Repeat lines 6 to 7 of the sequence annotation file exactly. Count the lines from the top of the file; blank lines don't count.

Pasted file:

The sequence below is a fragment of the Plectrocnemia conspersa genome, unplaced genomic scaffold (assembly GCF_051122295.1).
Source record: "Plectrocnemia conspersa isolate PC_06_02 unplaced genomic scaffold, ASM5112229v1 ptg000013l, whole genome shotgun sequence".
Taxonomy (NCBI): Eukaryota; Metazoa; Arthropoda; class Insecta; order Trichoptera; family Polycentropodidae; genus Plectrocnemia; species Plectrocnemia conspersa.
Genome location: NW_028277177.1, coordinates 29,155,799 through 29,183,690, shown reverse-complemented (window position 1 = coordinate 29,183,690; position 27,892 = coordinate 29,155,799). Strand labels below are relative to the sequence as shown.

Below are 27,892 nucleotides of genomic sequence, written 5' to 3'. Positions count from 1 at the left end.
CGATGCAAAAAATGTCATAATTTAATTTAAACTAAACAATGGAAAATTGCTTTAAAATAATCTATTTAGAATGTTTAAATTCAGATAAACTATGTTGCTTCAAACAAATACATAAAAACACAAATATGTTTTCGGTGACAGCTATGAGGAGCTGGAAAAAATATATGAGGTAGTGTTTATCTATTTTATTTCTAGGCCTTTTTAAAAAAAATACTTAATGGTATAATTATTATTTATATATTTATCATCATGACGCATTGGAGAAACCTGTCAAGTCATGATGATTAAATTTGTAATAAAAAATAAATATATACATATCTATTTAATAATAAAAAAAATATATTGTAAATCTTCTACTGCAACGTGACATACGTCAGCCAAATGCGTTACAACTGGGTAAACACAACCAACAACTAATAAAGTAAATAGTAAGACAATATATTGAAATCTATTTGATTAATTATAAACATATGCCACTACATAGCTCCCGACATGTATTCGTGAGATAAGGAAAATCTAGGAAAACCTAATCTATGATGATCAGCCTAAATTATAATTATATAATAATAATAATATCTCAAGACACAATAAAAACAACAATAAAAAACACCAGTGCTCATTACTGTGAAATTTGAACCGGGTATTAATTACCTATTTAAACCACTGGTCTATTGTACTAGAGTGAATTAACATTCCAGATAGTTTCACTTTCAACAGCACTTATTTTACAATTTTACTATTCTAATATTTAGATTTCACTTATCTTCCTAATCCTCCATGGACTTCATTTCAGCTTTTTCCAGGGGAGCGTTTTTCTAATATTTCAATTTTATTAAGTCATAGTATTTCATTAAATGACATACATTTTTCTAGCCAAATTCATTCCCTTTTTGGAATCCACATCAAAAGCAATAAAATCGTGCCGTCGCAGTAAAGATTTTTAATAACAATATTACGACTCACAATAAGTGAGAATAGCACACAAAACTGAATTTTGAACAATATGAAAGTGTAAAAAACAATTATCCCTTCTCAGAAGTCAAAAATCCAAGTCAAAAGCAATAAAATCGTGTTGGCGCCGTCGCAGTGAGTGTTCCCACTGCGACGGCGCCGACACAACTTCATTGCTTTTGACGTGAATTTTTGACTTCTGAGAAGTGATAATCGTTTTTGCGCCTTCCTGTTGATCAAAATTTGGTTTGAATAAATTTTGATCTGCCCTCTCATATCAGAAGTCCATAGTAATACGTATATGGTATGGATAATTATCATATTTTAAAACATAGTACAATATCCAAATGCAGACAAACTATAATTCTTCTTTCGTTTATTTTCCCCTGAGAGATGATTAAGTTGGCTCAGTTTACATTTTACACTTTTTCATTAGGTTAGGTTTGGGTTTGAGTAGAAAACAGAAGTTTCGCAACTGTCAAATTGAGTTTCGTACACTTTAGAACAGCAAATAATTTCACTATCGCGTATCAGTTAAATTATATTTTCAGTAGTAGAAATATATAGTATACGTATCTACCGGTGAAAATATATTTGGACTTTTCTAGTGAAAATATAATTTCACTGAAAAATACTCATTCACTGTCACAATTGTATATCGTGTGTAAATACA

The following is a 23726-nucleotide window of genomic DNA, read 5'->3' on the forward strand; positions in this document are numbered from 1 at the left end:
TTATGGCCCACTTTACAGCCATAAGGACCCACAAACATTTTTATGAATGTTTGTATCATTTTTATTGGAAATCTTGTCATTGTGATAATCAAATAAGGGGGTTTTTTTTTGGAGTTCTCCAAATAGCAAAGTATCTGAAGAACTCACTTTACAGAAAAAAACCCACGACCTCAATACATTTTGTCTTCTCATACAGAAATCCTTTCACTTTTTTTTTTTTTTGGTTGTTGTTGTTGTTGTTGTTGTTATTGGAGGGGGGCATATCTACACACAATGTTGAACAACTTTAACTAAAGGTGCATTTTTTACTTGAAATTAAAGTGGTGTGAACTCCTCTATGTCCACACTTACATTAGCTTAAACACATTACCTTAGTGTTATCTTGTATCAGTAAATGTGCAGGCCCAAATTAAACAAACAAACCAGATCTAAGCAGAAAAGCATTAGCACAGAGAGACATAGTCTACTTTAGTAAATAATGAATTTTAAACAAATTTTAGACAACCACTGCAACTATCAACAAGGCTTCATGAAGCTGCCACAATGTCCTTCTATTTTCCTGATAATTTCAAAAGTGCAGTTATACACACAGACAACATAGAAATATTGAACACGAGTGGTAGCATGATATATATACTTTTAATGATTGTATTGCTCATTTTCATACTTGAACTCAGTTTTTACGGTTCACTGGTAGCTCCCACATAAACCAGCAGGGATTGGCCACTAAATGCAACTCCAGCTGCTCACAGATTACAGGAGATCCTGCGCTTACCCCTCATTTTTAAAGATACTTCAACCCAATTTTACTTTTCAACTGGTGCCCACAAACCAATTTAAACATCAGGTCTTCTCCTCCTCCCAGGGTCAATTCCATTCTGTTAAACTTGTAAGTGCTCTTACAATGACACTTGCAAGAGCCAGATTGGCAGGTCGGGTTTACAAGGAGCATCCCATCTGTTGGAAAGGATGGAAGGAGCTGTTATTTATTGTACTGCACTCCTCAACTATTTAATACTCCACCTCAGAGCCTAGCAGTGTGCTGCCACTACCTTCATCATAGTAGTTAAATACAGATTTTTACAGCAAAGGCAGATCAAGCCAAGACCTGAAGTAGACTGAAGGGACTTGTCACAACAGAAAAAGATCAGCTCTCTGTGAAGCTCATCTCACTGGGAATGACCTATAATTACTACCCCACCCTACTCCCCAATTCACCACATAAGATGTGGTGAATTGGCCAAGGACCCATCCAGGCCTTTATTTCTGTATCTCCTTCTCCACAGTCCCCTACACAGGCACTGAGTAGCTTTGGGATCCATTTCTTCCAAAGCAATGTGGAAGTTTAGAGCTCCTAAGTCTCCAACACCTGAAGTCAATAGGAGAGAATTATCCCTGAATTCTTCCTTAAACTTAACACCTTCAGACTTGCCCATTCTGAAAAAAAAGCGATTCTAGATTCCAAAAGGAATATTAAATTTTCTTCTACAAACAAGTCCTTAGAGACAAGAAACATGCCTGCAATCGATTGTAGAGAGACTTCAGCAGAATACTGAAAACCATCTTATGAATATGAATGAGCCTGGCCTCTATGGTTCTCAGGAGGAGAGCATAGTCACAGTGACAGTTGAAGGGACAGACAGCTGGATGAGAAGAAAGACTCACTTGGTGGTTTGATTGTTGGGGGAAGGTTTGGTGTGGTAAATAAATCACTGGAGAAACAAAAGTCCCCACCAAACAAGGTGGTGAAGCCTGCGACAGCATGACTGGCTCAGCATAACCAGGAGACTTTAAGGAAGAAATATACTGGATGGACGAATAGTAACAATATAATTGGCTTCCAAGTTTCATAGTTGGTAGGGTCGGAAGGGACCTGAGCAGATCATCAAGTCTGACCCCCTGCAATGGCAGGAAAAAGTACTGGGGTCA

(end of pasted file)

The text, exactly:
CGATGCAAAAAATGTCATAATTTAATTTAAACTAAACAATGGAAAATTGCTTTAAAATAATCTATTTAGAATGTTTAAATTCAGATAAACTATGTTGCTTCAAACAAATACATAAAAACACAAATATGTTTTCGGTGACAGCTATGAGGAGCTGGAAAAAATATATGAGGTAGTGTTTATCTATTTTATTTCTAGGCCTTTTTAAAAAAAATACTTAATGGTATAATTATTATTTATATATTTATCATCATGACGCATTGGAGAAACCTGTCAAGTCATGATGATTAAATTTGTAATAAAAAATAAATATATACATATCTATTTAATAATAAAAAAAATATATTGTAAATCTTCTACTGCAACGTGACATACGTCAGCCAAATGCGTTACAACTGGGTAAACACAACCAACAACTAATAAAGTAAATAGTAAGACAATATATTGAAATCTATTTGATTAATTATAAACATATGCCACTACATAGCTCCCGACATGTATTCGTGAGATAAGGAAAATCTAGGAAAACCTAATCTATGATGATCAGCCTAAATTATAATTATATAATAATAATAATATCTCAAGACACAATAAAAACAACAATAAAAAACACCAGTGCTCATTACTGTGAAATTTGAACCGGGTATTAATTACCTATTTAAACCACTGGTCTATTGTACTAGAGTGAATTAACATTCCAGATAGTTTCACTTTCAACAGCACTTATTTTACAATTTTACTATTCTAATATTTAGATTTCACTTATCTTCCTAATCCTCCATGGACTTCATTTCAGCTTTTTCCAGGGGAGCGTTTTTCTAATATTTCAATTTTATTAAGTCATAGTATTTCATTAAATGACATACATTTTTCTAGCCAAATTCATTCCCTTTTTGGAATCCACATCAAAAGCAATAAAATCGTGCCGTCGCAGTAAAGATTTTTAATAACAATATTACGACTCACAATAAGTGAGAATAGCACACAAAACTGAATTTTGAACAATATGAAAGTGTAAAAAACAATTATCCCTTCTCAGAAGTCAAAAATCCAAGTCAAAAGCAATAAAATCGTGTTGGCGCCGTCGCAGTGAGTGTTCCCACTGCGACGGCGCCGACACAACTTCATTGCTTTTGACGTGAATTTTTGACTTCTGAGAAGTGATAATCGTTTTTGCGCCTTCCTGTTGATCAAAATTTGGTTTGAATAAATTTTGATCTGCCCTCTCATATCAGAAGTCCATAGTAATACGTATATGGTATGGATAATTATCATATTTTAAAACATAGTACAATATCCAAATGCAGACAAACTATAATTCTTCTTTCGTTTATTTTCCCCTGAGAGATGATTAAGTTGGCTCAGTTTACATTTTACACTTTTTCATTAGGTTAGGTTTGGGTTTGAGTAGAAAACAGAAGTTTCGCAACTGTCAAATTGAGTTTCGTACACTTTAGAACAGCAAATAATTTCACTATCGCGTATCAGTTAAATTATATTTTCAGTAGTAGAAATATATAGTATACGTATCTACCGGTGAAAATATATTTGGACTTTTCTAGTGAAAATATAATTTCACTGAAAAATACTCATTCACTGTCACAATTGTATATCGTGTGTAAATACA

The following is a 23726-nucleotide window of genomic DNA, read 5'->3' on the forward strand; positions in this document are numbered from 1 at the left end: